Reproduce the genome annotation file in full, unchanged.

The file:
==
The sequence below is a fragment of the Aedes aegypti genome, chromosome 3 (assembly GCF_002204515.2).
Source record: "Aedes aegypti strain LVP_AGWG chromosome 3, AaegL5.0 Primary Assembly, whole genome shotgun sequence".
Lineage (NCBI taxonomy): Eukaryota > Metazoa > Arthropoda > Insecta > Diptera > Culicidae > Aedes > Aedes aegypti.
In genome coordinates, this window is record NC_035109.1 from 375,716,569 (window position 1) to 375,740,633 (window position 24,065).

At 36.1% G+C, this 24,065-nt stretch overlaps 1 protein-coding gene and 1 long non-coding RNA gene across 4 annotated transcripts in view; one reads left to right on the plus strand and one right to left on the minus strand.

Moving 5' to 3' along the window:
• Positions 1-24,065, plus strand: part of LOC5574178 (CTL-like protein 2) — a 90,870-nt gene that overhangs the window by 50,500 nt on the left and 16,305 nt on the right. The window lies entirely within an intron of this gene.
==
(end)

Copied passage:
The sequence below is a fragment of the Aedes aegypti genome, chromosome 3 (assembly GCF_002204515.2).
Source record: "Aedes aegypti strain LVP_AGWG chromosome 3, AaegL5.0 Primary Assembly, whole genome shotgun sequence".
Lineage (NCBI taxonomy): Eukaryota > Metazoa > Arthropoda > Insecta > Diptera > Culicidae > Aedes > Aedes aegypti.
In genome coordinates, this window is record NC_035109.1 from 375,716,569 (window position 1) to 375,740,633 (window position 24,065).

At 36.1% G+C, this 24,065-nt stretch overlaps 1 protein-coding gene and 1 long non-coding RNA gene across 4 annotated transcripts in view; one reads left to right on the plus strand and one right to left on the minus strand.

Moving 5' to 3' along the window:
• Positions 1-24,065, plus strand: part of LOC5574178 (CTL-like protein 2) — a 90,870-nt gene that overhangs the window by 50,500 nt on the left and 16,305 nt on the right. The window lies entirely within an intron of this gene.